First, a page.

Both Bruno’s distaste for revolutionary Berkeley and Lethem’s pop-culture references might fuel a familiar complaint about the contemporary novel: that it turns away from (and at times even mocks) genuine political engagement in the favour of meaningless performance. James Woods’ critique of “hysterical realism” is perhaps the best known iteration of an argument that traces back to rejections of high postmodernism – and especially relevant to Lethem given his criticism of The Fortress of Solitude (a review that itself sparked Lethem’s rebuttal essay “My Disappointment Critic.”) Pointing to the maximalist literary blockbusters that dominated the 1990s (White Teeth, Infinite Jest, Underworld, Mason & Dixon), Woods suggests that to celebrate these books as delightful “cabinet[s] of wonders” is to underestimate what well-crafted literary fiction can do: “The mere existence of a giant cheese or a cloned mouse or several different earthquakes in a novel is seen as meaningful or wonderful, evidence of great imaginative power. And this is because too often these features are mistaken for scenes, as if they constituted the movement or the toil or the pressure of the novel, rather than taken for what they are—props of the imagination, meaning’s toys.”
I don’t presume that Lethem will ever win Woods over, but the opening chapters of A Gambler’s Anatomy demonstrate his ability to produce and control “the pressure of the novel” as well as any of his contemporaries. In a taut set of scenes, Bruno, a professional, plays backgammon against German millionaire Wolf-Dirk Kohler for a thousand euros a point. The key question for Bruno is not whether he can outplay his opponent — the mismatch is evident from the opening game. Instead, it is how far he can push the stakes, keeping his catch on the line as he fattens from a minnow to a whale. Bruno’s primary tool is the doubling cube: “In contrast to poker, there were no hidden cards, no bluff. [. . . ] The game’s only true gambling device, the doubling cube, served an expression of pure will.”
This act of doubling—continually raising the stakes—is also the novel’s organizing principle: the nine sections are titled “One,” “Two,” “Four,” “Eight,” “Sixteen,” “Thirty-two,” “Sixty-four,” “Gammon,” and “Backgammon,” and each of these sections is itself divided into four parts, corresponding to the four quadrants of the gameboard. As the novel continues, Lethem applies more and more pressure to his characters, and Bruno’s desire to float along playing rich fools for money is diverted into a different game with much higher stakes. Ultimately, this pressure drives Bruno back to Berkeley and into the same sort of politically rebellious collective he has spent his whole life trying to escape. That group’s attempt to meaningfully disrupt the driving pressures of contemporary American urban life—corporatism, gentrification, and individualism—is the operative question of the novel’s second half. What is the power of “pure will” against such forces?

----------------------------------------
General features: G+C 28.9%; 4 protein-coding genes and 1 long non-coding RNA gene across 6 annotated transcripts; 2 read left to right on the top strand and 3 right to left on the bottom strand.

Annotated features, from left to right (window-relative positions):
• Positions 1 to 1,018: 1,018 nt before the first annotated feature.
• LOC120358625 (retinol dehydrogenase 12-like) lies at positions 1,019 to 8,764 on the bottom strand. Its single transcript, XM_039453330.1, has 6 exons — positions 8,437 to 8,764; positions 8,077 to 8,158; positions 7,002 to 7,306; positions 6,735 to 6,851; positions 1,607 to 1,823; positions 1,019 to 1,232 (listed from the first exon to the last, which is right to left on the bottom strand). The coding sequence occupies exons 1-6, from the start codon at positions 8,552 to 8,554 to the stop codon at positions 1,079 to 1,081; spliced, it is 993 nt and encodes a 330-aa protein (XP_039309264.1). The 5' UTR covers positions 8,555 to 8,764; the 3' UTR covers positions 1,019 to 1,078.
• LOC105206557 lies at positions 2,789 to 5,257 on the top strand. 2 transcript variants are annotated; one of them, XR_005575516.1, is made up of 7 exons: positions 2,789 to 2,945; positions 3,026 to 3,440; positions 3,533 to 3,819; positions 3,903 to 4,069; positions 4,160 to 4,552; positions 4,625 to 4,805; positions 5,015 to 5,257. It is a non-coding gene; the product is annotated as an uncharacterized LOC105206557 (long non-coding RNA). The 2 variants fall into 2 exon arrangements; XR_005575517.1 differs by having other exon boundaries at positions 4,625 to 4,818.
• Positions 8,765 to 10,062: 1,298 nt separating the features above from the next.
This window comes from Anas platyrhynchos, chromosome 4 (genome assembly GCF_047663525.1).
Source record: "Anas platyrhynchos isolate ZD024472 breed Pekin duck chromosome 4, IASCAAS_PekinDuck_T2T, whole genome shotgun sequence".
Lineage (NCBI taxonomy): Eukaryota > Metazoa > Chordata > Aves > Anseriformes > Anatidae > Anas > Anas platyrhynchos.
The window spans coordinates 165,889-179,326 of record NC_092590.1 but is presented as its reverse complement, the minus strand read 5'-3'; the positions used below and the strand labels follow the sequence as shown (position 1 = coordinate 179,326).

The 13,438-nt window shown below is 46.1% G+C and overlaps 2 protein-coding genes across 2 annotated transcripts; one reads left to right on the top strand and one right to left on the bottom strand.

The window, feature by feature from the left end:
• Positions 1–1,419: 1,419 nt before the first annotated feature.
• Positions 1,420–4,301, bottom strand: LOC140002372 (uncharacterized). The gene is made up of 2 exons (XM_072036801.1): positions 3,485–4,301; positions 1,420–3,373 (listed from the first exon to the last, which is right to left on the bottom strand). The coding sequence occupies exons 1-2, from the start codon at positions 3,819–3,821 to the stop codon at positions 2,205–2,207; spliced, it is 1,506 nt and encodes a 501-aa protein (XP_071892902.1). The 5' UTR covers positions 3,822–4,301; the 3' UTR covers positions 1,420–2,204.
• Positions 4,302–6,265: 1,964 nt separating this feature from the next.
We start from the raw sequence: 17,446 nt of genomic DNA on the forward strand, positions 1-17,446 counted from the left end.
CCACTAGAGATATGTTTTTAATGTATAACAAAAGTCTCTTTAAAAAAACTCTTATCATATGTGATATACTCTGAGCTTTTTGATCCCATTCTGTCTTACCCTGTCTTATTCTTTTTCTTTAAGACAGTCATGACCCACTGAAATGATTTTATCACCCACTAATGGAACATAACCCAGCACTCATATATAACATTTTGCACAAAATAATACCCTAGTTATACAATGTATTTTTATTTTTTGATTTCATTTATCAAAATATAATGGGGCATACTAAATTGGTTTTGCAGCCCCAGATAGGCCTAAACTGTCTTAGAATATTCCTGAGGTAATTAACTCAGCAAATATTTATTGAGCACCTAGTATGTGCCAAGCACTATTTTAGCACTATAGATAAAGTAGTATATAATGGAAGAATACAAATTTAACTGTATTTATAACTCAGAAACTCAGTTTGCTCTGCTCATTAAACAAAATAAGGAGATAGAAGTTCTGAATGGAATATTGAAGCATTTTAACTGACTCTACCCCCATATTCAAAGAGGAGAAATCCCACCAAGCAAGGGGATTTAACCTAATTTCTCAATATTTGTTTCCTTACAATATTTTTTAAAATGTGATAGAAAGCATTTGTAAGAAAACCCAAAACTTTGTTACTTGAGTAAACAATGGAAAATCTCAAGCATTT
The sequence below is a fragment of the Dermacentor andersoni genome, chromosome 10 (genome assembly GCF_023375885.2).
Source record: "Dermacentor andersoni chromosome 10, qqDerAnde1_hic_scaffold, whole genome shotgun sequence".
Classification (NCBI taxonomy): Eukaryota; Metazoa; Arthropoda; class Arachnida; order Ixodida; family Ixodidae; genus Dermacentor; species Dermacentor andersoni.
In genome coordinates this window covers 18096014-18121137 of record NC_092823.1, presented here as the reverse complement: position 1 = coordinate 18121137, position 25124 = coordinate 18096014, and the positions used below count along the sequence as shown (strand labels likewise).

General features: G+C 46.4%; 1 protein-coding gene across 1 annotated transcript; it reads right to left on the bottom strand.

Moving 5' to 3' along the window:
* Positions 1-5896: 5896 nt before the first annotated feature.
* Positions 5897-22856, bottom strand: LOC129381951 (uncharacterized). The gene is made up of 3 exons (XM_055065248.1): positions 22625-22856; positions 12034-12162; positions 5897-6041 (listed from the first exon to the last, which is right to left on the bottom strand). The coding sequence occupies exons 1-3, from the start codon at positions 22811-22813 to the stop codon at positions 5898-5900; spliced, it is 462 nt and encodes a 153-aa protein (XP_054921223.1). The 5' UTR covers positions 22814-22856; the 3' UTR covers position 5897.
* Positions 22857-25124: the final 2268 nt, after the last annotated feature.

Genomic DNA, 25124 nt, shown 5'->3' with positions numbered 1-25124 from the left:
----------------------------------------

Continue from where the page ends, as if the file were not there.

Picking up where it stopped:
Lethem’s skillful genre-bending is the hallmark of his fiction, and A Gambler’s Anatomy successfully knits together the shaggy dog noir of Lebowski, the anti-hero narratives of George MacDonald Fraser’s Flashman novels (which, the novel reveals, were childhood favorites of Bruno’s) and — as vividly dramatized in a mid-novel surgery — the neurological and surgical case studies of Oliver Sacks and Atul Gawande. This strategy risks flattening his characters into stock genre tropes and to create a world that echoes Bruno’s quip as he flips through magazines in a hospital waiting room: “There were no people here, only People.” But A Gambler’s Anatomy works because Lethem’s characters play with genre just as he does—they see themselves in a variety of overlapping roles in a complex set of stories. The novel’s flourishes and idiosyncrasies, then, are much more than “meaning’s toys.” Instead, they reflect both the absurdism and the seriousness of Bruno’s game—a game in which the rules, the opponent, and stakes are always just beyond our field of vision.